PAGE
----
High School Sex Education Isn't Cutting It. Here's What We Need to Do.
Most American teenagers in the public school system can hardly recall the sex education program they had to sit through in health class. A significant reason for that is the inefficacy of abstinence only until marriage guidelines in sex ed programs. In the status quo, sex ed is hardly comprehensive; the national program focus on abstinence which is guaranteed to prevent pregnancies but stigmatizes alternative lifestyles and teen pregnancies.
Evidence gathered in American schools have concluded that the current curriculum has no positive effect on changing the age at which children become sexually active nor does it change their other behaviors. It withholds key information about alternative options to prevent pregnancy and the treatment options for sexually transmitted diseases. It papers over information that LGBT students see their straight peers given, leaving them often with a sense of confusion and questions about their lived experiences. It introduces discriminatory and derisive beliefs about young women who engage in sexual activities, which builds upon the culture of victim blaming and sexual discrimination. All of these issues have contributed to a culture of ignoring the miseducation of youth in our schools.
While many stalwarts in Congress and in local communities cite tradition, religion, and the health of the society as reasons for maintaining traditional sex education, change is necessary to correct the systemic misinformation of teens. To those critics who claim such education is better left to the families, proponents have argued that comprehensive sex ed should be a required school curriculum with the existing option to opt out. This is because comprehensive curriculum should be available to all, and public schools are a universal place to administer it. Furthermore, the role of the school is to prepare children for the real world, and comprehensive sex ed is both a necessary and applicable skill in life. Giving teens the tools to understand bodily autonomy, free choice, and healthy relationships is key to fostering self-aware and conscious adults.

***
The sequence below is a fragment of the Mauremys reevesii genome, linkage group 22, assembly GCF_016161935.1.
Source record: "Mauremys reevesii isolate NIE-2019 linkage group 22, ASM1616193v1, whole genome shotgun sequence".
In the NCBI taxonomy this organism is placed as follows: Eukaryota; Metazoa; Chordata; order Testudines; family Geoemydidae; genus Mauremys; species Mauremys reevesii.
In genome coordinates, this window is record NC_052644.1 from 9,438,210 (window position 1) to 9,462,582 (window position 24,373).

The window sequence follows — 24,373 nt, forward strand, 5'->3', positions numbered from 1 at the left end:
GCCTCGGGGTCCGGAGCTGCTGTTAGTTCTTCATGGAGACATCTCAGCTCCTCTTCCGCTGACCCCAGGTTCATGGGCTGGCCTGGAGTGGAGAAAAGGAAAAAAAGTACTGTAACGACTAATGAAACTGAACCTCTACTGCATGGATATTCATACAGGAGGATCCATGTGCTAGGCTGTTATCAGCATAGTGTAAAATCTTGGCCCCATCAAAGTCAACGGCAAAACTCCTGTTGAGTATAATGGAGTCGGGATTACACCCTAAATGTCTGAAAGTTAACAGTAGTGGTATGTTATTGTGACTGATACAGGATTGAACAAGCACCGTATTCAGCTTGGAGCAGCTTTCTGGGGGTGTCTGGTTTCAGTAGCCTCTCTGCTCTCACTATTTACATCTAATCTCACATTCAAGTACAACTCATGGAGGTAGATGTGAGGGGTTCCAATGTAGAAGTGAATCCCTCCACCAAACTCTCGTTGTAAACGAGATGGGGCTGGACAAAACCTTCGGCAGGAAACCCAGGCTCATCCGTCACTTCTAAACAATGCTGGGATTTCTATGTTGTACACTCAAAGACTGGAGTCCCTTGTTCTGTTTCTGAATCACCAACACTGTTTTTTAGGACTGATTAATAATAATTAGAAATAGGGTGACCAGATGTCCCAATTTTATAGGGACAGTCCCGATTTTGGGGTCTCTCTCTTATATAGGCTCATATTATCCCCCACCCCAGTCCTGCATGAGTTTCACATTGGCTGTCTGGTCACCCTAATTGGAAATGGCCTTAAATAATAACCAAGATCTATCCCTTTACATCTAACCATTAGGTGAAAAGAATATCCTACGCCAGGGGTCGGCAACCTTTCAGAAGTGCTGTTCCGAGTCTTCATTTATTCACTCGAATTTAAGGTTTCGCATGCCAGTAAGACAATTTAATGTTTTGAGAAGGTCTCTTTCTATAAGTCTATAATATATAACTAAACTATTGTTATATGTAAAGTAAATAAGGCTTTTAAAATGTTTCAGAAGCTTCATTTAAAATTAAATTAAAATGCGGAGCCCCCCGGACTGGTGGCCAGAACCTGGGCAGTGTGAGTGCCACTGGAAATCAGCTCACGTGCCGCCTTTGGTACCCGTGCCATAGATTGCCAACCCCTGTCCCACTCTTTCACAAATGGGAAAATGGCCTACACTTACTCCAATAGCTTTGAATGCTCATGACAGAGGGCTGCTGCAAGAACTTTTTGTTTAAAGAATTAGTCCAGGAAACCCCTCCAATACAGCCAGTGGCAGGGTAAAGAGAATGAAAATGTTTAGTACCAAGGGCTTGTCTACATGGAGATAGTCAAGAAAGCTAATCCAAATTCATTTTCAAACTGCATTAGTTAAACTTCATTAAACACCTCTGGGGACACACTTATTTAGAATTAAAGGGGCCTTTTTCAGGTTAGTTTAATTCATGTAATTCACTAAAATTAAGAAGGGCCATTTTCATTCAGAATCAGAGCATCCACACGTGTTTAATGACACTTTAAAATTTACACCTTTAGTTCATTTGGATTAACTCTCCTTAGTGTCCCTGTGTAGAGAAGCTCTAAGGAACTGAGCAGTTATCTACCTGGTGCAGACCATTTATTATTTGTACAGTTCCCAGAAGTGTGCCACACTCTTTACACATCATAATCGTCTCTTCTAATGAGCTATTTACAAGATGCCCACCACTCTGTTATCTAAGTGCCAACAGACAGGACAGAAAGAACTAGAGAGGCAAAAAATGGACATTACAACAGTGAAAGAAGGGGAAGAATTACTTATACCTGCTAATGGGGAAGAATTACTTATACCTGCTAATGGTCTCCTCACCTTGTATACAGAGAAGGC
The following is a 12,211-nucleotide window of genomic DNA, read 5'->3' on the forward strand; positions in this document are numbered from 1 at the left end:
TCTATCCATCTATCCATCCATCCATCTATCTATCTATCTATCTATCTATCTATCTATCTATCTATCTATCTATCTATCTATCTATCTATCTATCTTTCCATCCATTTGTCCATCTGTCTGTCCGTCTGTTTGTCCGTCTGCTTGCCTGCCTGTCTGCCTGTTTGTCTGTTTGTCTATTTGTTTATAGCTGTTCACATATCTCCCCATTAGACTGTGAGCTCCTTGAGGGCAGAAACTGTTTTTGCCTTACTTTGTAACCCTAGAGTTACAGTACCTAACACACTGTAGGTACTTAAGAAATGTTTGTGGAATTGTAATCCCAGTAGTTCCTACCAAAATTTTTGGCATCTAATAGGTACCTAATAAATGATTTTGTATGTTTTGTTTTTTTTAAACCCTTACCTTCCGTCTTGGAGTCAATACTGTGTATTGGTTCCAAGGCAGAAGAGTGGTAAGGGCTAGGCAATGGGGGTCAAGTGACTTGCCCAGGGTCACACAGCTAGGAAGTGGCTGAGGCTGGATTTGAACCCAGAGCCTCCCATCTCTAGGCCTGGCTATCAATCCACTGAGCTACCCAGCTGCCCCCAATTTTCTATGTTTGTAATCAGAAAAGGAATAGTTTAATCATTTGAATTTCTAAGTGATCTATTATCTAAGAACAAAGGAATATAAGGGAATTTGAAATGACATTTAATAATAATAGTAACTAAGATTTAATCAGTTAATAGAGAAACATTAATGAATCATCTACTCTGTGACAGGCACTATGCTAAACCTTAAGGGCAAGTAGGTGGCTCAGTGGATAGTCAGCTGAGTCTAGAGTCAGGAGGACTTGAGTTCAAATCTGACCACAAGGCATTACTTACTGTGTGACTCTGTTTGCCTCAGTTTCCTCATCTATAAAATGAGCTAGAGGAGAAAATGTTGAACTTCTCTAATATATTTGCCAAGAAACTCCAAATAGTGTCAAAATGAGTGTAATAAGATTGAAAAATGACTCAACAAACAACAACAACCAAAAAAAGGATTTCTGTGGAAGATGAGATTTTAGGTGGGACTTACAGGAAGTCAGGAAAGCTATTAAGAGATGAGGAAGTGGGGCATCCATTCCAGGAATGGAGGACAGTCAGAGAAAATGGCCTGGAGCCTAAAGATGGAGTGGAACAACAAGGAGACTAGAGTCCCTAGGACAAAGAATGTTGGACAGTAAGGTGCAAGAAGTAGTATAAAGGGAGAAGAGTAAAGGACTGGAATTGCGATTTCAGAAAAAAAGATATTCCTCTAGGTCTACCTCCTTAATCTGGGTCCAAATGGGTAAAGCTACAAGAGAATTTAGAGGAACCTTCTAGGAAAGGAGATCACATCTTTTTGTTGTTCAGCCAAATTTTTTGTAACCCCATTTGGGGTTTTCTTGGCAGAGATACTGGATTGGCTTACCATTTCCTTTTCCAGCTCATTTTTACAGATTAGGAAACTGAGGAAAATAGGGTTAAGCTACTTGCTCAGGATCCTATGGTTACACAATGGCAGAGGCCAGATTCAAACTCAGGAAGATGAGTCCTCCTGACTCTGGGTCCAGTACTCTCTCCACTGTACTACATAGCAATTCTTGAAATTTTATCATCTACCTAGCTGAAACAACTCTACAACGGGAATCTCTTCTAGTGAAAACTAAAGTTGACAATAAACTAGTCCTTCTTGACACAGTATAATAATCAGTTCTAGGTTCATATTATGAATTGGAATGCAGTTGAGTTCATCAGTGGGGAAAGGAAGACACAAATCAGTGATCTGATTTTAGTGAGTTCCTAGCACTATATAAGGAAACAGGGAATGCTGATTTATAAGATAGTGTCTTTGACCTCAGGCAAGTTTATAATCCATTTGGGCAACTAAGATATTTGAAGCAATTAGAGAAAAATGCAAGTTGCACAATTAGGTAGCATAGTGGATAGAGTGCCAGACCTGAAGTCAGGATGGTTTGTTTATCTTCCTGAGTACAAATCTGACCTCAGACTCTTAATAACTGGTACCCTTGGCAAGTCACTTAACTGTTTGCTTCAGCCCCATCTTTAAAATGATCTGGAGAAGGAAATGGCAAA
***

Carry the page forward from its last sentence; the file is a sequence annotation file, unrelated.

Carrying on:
To emphasize the necessity for action, Betsy Devos’s role in the Department of Education has seen crackdowns on sex education, and any proposed legislation along the lines of equitable sex ed is likely to be circumvented. Her policies regarding sexual assault and women’s rights have drawn criticism on college campuses, and she has upheld only allowing abstinence education to gain funding from the national budget. Furthermore, Valerie Huber’s appointment as overseer of several federal public health offices worries the public due to her former agenda as an advocate for abstinence only programs and a denier of the benefits of contraceptives. However, popular pressure and petitions from local communities can inspire grassroots protests to bring about change.
So why should everyone care? The continued denial of LGBT experiences from traditional sex ed curriculums is an invisible violence and spurs confusion in students about connecting their experiences and feelings with the curriculum set before them. The stigma surrounding those who are not abstinent is a form of psychological violence that shames girls into conforming with a set of social standards and creates a dissonance between their actions and their taught morals, which distracts from their educations. Ultimately, the abstinence education guidelines are ineffective and counterproductive as the platform used for ineffectual message could be utilized as a chance to provide widespread education about the holistic aspects of sex as teens.
Parents, children, and educators must turn their gazes to the National Sexuality Education Standard as a roadmap to comprehensive sex education. In identifying healthy practices, informed consent, and personal safety, the standards help to increase the autonomy of America’s youth. Research has shown that this alternative can curb teen pregnancy numbers in households regardless of socioeconomic status and decrease risk taking behavior. Training teachers to become better resources and aids in their community can take shape in implicit bias training, challenging the inherent stereotypes or believes they may have about abstinence. After all, school is the first place where students’ ideas and concepts of lifestyle are established. Doing away with anachronistic sex ed guidelines can be the first step in a safer and healthier future.